A few tips on dialogue

When I edit other people's work, the number one thing that wave red flags at me is second-rate dialogue. 
Photo by Danielle MacInnes on Unsplash

I see a WHOLE LOT of sources on how to improve dialogue or write better dialogue, yadda yadda...
This is just a short list of tips for how to improve your dialogue in little steps. There are more tips than what are included here, but I've got down the ones that stand out (to me) most. 

1. Do not write based off real conversations. There is A LOT of advice out there telling writers to write their dialogue based off of real-life conversation. Really, it's not very great advice. 
Consider: (a real-life conversation)
"Hey, wassup?" 
"Not much. What about you?" 
"Nothing. Just working." 
"Same." 
-moment of silence-
"Anything exciting going on lately?"

Real-life conversations are boring; they go in circles; they repeat things and most of the time it just does not add to anything. Which brings me to the next point.

2. Relevancy. If it is not relevant to the scene in at least some way then it is just extra fluff. Sometimes I feel bad when I'm reading a book and then my eyes reflexively begin to scan pieces of the dialogue. 

3. Don't make 6 y.o. sound like they are 2. By the time kids are six, they know how to talk. They don't really use baby language anymore. They might not know what everything means; they might not understand everything or use big words, but they know how to talk. It's easy for writers (especially new ones) to try and dumb this age group down. Your best bet would probably be to write them normally but just to use easier words. 

4. Writing Laughs. Don't. Laughs or chuckles or giggles are easier written into the narrative than into the dialogue. It reads much easier to have : "Not really," he laughed -than- "Haha!" However, there are circumstances where this is allowable. If you opt for this, work it into the dialogue. Don't let it stand out on it's own. For instance: "Ha! They wouldn't be able to catch him even if he were bound and blinded." It's a lot easier to read than : N/N. laughed. "Haha!" 

5. Don't be afraid to use contractions. Okay, this is the ONE part of "write from real-life conversations" that I understand. People do use contractions. Without them, writing can tend to sound stilted and fake.

6. If writing a Medieval-based Fantasy, avoid 'Ok.' I've read a lot of other people's fantasy writing. Good fantasy too. But one thing that does NOT sell it for me is the word 'Ok.' If you're trying to create a Medieval-based fantasy, 'ok' just really sounds too modern. Try using 'alright' or 'very well' instead.

7. The "You look cute when you're fighting" line. NO. No, no, no, no, no, no, no! I know lot of teen writers will like the blushy idea of this line between a romantically  involved couple who are pro'lly both supposed to be badasses. Lemme tell you something: NO ONE WOULD EVER SAY THIS. NO ONE LOOKS 'cute' WHEN FIGHTING. Battles are ugly and most often serious. Plus, this is kind of a cheap line, a little bit trope-y and just doesn't really work. Maybe try using a direct compliment associated with fighting. Something a little more sincere and less shallow. Like "You have a lot of determination and spirit when you fight. I admire that." Or something.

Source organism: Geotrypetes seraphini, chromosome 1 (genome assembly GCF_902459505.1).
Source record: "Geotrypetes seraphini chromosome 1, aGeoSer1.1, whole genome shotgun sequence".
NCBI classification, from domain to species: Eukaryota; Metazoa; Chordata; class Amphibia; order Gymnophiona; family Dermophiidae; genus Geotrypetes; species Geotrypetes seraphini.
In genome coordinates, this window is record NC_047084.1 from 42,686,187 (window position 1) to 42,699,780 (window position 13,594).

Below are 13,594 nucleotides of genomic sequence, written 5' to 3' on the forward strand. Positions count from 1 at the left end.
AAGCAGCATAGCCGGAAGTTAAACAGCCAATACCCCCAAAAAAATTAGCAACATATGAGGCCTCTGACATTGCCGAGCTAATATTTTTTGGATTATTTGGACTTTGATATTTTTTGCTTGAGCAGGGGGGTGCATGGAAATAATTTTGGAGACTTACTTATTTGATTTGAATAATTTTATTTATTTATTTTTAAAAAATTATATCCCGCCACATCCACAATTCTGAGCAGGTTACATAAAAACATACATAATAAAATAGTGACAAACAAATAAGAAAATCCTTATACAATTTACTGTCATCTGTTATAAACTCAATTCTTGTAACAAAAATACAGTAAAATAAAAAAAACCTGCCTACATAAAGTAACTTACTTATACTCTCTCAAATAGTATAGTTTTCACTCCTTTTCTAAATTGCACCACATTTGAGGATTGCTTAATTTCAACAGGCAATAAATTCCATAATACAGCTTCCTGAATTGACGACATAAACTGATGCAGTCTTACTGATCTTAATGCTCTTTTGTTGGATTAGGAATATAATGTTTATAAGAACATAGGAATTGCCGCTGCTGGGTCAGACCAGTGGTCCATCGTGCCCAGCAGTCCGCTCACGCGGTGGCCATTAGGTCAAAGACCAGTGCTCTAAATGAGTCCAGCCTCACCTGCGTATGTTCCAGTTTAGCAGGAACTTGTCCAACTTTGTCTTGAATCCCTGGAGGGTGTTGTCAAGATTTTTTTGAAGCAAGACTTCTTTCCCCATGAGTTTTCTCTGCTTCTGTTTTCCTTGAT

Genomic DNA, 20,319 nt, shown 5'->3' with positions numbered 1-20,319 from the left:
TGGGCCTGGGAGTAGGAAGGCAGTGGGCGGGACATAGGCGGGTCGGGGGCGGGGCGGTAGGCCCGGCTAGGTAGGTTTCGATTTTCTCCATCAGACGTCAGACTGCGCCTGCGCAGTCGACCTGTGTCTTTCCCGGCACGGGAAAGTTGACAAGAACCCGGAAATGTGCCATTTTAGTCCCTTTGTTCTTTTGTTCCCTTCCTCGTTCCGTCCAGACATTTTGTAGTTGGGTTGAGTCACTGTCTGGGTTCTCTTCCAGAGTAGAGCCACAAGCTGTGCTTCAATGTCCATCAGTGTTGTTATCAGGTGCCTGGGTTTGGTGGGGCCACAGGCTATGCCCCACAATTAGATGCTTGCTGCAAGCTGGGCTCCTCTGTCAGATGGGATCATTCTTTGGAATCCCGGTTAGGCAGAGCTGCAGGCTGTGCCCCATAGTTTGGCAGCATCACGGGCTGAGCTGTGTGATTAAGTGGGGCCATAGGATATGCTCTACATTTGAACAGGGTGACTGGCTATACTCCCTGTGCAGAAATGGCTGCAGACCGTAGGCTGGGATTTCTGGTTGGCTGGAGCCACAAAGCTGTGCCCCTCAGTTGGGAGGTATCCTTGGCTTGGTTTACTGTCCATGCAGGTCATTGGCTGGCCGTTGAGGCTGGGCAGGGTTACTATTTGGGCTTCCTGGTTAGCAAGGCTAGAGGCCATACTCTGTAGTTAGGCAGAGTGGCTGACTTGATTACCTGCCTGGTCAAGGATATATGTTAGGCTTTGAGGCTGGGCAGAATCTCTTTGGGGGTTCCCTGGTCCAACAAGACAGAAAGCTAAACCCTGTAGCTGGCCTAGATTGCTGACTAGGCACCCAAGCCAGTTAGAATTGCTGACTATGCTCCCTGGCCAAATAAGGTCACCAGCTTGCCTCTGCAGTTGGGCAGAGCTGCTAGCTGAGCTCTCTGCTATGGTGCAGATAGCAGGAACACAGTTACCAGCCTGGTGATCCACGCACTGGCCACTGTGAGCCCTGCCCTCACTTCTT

8. Use dialogue to express. Dialogue expresses thoughts and thoughts express feelings. It creates tension and calm and drama. It helps to push your story and portray your characters in all sorts of lights. Annoying dialogue makes for annoying characters. Hollow dialogue makes for hollow characters. Dialogue is a great asset. All of us writers should take advantage of that. 

Well, that's all for today folks! Keep an eye out because I may be updating this within the week. 

Let's Chat! 
1. Have you ever read a bad piece of writing advice? 
2. Do you struggle with writing dialogue? Or is it one of your strong points?
3. What was the best piece of dialogue advice you've ever heard? 



Comments

  1. 1. Have you ever read a bad piece of writing advice?
    Oh yes, especially from amateur writers.
    2. Do you struggle with writing dialogue? Or is it one of your strong points?
    Sometimes, it depends on the story. in fantasy series it is harder to write dialogue because they need to sound more literate and use older language (even if you are writing peasants). Writing science fiction or writing modern stories. you can use any terms you use today.
    3. What was the best piece of dialogue advice you've ever heard?
    Dialogues from plays written by Shakespear.

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    Replies
    1. Yeah, I agree. Medieval-based fantasy stories can be a little harder to nail, especially if you want them to really sound authentic. What's really great is when you're reading Shakespeare and then all of a sudden there's a funny line stuck in there. My favorite is "Dost thou think because THOU art virtuous, there shall be no more cakes and ale?" XD Do you have a favorite?

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  2. This is actually very handy because I am in the process of writing the first part of a mini series and there is going to be a lot of dialogue in it.

    ReplyDelete
    Replies
    1. Well good, I'm glad it was helpful to you! Also, will you be posting the mini series on your blog as well?

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